The Telegraph
Since 1st March, 1999
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Some survival strategies
Lengthen shelf life

Have you ever looked for a book published, say in the mid-Nineties, but is no longer on the shelf' You would be lucky if you manage to get it. Is it then possible to write a book that will hold for ten years afterwards' For how many books published in the last three years or so, is this true today'

Very few. Let’s face the harsh truth. Contemporary works of imagination do not keep. The quality in them which makes for their immediate success is the first to go; they turn overnight. The short-lived success of a book may be the fault of the reader who is faced with a mass of distractions. The sheer pressure of our lives have vitiated the art of reading. Books that we have read and which seemed good to other discriminating readers go bad just the same.

Suppose you draw up a core reading list of 20th century English literature. We would mention Lawrence, Huxley, Joyce, Virginia Woolf, Conrad, Evelyn Waugh, E.M. Forster, Graham Greene, V.S. Pritchett, and a few others; if clever, we would add Eliot, Maugham, Shaw, Strachey, Wells, Galsworthy, Kipling. Of these, Strachey, Galsworthy, Kipling are out of fashion. If others survive, it is primarily because some of their novels or poems have been included in academic courses and students have to read them to get through. Or they have been turned into immemorable films. Ditto for 20th century American literature. Whitman’s Leaves of Grass, described as the source of all American poetry though published in 1855, is out in the cold.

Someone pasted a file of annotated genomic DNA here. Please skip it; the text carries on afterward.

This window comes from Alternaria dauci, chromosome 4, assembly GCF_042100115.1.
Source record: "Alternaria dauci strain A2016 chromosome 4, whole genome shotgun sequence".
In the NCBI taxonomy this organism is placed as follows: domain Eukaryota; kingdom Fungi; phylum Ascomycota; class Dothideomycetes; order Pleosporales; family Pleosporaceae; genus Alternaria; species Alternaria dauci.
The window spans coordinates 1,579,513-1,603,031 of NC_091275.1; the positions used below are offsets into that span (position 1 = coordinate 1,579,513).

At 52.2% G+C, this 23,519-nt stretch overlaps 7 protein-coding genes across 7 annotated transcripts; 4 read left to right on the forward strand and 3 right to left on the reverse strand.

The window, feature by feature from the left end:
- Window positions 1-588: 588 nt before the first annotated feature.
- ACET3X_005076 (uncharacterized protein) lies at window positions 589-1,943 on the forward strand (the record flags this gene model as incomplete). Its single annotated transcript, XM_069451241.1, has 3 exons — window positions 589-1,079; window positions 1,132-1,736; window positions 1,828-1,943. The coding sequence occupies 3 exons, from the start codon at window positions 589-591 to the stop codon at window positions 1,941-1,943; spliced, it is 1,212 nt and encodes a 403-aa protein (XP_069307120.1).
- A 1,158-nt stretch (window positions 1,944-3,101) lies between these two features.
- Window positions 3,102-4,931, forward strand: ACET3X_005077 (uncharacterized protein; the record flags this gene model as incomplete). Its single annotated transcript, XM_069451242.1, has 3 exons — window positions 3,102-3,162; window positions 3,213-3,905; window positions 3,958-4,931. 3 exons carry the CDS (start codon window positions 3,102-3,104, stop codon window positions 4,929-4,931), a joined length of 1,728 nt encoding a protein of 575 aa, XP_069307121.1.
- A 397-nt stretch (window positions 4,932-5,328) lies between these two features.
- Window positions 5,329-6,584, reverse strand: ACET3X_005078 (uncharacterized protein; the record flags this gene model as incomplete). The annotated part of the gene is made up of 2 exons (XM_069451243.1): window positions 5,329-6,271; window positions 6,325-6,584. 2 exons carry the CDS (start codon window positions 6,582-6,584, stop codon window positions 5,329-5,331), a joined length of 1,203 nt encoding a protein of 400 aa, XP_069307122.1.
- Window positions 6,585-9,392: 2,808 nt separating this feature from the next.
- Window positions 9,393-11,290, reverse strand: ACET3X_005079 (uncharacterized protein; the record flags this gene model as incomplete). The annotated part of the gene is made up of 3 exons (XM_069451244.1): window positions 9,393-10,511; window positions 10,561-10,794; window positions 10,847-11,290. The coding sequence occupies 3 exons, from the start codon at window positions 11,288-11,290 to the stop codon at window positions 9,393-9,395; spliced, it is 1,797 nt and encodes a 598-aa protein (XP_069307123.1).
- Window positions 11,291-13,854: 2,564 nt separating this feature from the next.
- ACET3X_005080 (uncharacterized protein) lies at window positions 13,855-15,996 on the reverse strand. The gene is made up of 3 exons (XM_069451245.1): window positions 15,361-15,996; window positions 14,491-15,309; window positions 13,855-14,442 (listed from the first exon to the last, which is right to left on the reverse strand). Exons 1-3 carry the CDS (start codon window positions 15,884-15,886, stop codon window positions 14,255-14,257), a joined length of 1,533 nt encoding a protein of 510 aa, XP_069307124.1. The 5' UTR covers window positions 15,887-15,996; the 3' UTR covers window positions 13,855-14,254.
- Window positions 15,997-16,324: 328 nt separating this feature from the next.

Why do contemporary classics disappear from the shelves so fast' Is it only the apathy of the reader or are there other factors that compel booksellers to take them off'

Bookshop economics depend on two crucial factors. First, the necessity to turn over stock as rapidly as possible and make a reasonable profit. Severely cramped for space, they have to make room for the new that would perhaps have a better chance of being sold. Retail margins are small, but these margins are made only when the book is actually sold.

But what makes shelf-life even more precarious is the fact that bookshops “buy” stock strictly on a sale-and-return basis. That is, if the book doesn’t sell within a reasonable period, booksellers simply return the stock to the publishers or distributors and credit issued to them.

So what works' “Only connect”, the motto of Forster’s Howards End. Which means there must be universal themes that would survive the passage of time. In Forster’s case this could be put down as the breaking down of barriers between black and white, between class and class, between man and woman, between art and life. Forster’s novels survive because they are precursors of what the young left of today would want; they could be used by them to take-off in whatever direction they would develop.

But in the end it is the plainness of the writing, the truth of the writer’s convictions and the force of his emotions that ultimately win out. Paradoxically, what kills a book is the hype. The advertising, publicity and the enthusiasm which a book generates imply a reaction against it. One can fool the public about a book but the public will always store up resentment in proportion to its folly.

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